Pierre credits her success in making connections with students to her approach to every interaction: by showing every student she cares for and respects them, a piece of advice she shared for anyone hoping to make an impact in their community.

“Lead from your heart. Students gravitate towards students who really care about them, not only as students but as people. Lead with your heart, show up, be consistent and create this foundation of mutual respect,” said Pierre.

In receipt of the student organization award, the Black Law Student Association was honored for the community of support, inclusion and resources the association has established for students throughout their time at Suffolk Law.

“When I was thinking about law school, I was talking to some current Black law students at the time and attorneys and all of them said to me, ‘You have to be a part of BLSA, it’s key to your law school experience.’ It’s key to having that support as a minority student in a predominantly white space … We will continue to live out the dream that Martin Luther King had of all students getting the opportunity to learn and to succeed,” said Samantha Smart, president of BLSA.

Suffolk President Marisa Kelly presented each of the awards, welcoming the three recipients into a group of honorees over the last 19 years who have positively impacted the university.

“This tradition began in 2005 with the purpose of recognizing the outstanding efforts of an individual organization or department within something that works to create an inclusive, respectful and safe climate for members of the university community and having a sustained and tangible impact on Suffolk’s communities of color,” said Kelly.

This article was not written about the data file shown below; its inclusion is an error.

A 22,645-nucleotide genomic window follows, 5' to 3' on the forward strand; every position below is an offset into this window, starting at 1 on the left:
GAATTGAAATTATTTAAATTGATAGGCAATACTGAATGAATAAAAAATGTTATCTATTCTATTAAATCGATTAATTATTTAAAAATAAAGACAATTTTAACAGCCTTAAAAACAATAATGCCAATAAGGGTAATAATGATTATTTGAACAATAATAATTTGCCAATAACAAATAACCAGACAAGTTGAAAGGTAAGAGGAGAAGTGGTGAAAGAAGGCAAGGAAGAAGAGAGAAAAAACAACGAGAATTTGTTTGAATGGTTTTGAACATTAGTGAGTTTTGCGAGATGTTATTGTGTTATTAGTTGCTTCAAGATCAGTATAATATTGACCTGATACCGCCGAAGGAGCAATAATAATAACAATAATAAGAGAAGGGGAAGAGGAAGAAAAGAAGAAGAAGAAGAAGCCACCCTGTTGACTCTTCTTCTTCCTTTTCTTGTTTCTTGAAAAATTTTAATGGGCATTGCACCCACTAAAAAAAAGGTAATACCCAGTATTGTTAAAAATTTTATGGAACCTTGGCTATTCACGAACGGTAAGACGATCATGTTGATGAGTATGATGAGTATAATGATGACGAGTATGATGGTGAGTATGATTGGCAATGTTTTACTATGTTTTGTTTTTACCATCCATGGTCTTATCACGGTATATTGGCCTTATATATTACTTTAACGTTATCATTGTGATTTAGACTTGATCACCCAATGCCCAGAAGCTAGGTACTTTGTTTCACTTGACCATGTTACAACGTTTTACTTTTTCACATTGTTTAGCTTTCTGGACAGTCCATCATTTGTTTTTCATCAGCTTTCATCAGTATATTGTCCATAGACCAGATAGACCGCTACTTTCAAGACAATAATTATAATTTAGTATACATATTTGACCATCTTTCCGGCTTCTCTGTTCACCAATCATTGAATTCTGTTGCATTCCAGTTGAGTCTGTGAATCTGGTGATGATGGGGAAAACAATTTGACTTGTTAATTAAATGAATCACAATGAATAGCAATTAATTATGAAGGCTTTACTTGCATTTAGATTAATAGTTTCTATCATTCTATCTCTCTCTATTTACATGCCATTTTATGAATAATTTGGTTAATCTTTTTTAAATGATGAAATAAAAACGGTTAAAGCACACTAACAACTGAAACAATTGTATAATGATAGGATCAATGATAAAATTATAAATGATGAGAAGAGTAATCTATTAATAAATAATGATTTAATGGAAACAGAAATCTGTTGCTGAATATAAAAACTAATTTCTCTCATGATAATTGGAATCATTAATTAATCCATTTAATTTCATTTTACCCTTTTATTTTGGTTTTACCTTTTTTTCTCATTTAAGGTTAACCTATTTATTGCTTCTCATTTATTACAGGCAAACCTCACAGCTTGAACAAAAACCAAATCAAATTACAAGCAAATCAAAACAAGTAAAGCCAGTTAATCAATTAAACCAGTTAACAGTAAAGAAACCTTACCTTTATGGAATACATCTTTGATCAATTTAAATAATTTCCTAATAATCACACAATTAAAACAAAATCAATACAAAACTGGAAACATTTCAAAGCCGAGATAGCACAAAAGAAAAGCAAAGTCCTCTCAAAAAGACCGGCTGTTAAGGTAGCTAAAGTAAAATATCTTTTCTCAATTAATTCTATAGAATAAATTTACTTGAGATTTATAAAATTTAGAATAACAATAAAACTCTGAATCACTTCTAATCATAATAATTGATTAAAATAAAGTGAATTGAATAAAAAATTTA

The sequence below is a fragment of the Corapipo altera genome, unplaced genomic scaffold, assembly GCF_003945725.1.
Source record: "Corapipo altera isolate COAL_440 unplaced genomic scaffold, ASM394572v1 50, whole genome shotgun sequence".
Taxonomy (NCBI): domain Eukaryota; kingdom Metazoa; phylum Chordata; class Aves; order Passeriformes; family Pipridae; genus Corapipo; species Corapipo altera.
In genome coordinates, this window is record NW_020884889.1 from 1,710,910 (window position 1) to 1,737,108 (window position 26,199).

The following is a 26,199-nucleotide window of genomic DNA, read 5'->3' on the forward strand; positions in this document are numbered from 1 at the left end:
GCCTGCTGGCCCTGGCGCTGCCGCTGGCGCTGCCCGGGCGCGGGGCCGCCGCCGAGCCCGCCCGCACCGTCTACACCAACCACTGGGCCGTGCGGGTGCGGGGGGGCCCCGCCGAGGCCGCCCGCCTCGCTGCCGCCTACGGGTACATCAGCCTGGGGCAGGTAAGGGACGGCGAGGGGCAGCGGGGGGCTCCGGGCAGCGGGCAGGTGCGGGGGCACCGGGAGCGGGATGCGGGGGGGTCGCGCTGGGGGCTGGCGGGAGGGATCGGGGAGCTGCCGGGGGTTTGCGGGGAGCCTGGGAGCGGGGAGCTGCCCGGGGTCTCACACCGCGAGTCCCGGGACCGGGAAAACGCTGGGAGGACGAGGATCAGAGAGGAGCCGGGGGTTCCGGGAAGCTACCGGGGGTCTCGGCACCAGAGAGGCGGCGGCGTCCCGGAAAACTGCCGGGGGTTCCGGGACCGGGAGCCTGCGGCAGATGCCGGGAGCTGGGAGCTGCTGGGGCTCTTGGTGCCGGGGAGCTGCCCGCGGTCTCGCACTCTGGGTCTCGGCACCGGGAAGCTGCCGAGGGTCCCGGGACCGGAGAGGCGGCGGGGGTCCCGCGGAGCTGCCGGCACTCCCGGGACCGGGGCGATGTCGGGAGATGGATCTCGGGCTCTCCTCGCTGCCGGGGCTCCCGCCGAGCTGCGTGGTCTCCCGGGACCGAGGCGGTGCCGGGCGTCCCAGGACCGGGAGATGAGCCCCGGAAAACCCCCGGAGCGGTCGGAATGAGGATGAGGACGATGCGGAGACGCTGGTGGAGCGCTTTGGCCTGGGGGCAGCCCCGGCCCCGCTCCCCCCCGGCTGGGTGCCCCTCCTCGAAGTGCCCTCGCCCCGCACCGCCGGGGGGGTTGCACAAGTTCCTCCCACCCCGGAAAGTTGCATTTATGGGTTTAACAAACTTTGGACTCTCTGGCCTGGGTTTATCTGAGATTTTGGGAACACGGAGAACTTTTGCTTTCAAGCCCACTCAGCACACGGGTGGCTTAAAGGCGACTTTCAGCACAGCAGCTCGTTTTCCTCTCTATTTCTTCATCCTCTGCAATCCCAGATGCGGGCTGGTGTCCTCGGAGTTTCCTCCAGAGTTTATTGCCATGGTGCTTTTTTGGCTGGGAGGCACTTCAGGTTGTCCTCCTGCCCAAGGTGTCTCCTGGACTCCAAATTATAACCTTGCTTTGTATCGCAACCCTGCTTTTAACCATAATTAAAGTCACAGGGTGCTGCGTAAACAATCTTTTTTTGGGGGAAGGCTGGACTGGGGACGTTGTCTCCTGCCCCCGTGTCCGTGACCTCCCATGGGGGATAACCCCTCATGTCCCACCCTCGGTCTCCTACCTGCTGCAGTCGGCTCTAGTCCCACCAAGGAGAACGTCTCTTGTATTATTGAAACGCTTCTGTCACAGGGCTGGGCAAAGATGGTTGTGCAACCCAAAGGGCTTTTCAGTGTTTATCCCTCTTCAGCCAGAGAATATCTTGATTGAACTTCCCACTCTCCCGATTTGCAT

The ceremony also featured a performance from the Suffolk Ramifications, an address from Reverend Amy Fisher and a presentation from Suffolk students who participated in the Culture and Connections trip to Washington, D.C.

For Melendez, the honor of receiving the award was great, marking the progress of so much that King worked to accomplish.

“To even be put in a category where you could win an MLK award as a senior at Suffolk is insane to me. The work that Dr. King did to put us in a position where we are right now; I probably wouldn’t have been able to go to school with the people who I go to school with,” said Melendez.

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About the Contributors
Maren Halpin
Maren Halpin, News Editor | she/her
Maren is a sophomore print/web journalism major with a minor in political science from Milford, Massachusetts. When she’s not in The Journal office, you can usually find Maren in Suffolk’s orientation office or at an on-campus event. In her free time, she loves to go to her favorite coffee shops, listen to Noah Kahan, Hozier and Taylor Swift on repeat, explore the city and spend time with family and friends. Maren is passionate about politics and hopes to go into political journalism in the future. 
Leo Woods
Leo Woods, Photo Editor | he/him

Leo is a senior political science major with a minor in journalism from Clinton, Connecticut. He has photographed political events, protests, performing arts groups and documented Boston Pride for the People for the History Project. Outside of Suffolk, Leo is an avid Dungeons and Dragons player and podcast listener. After graduation, he plans on attending law school and working in politics.

Follow Leo on X @leowoods108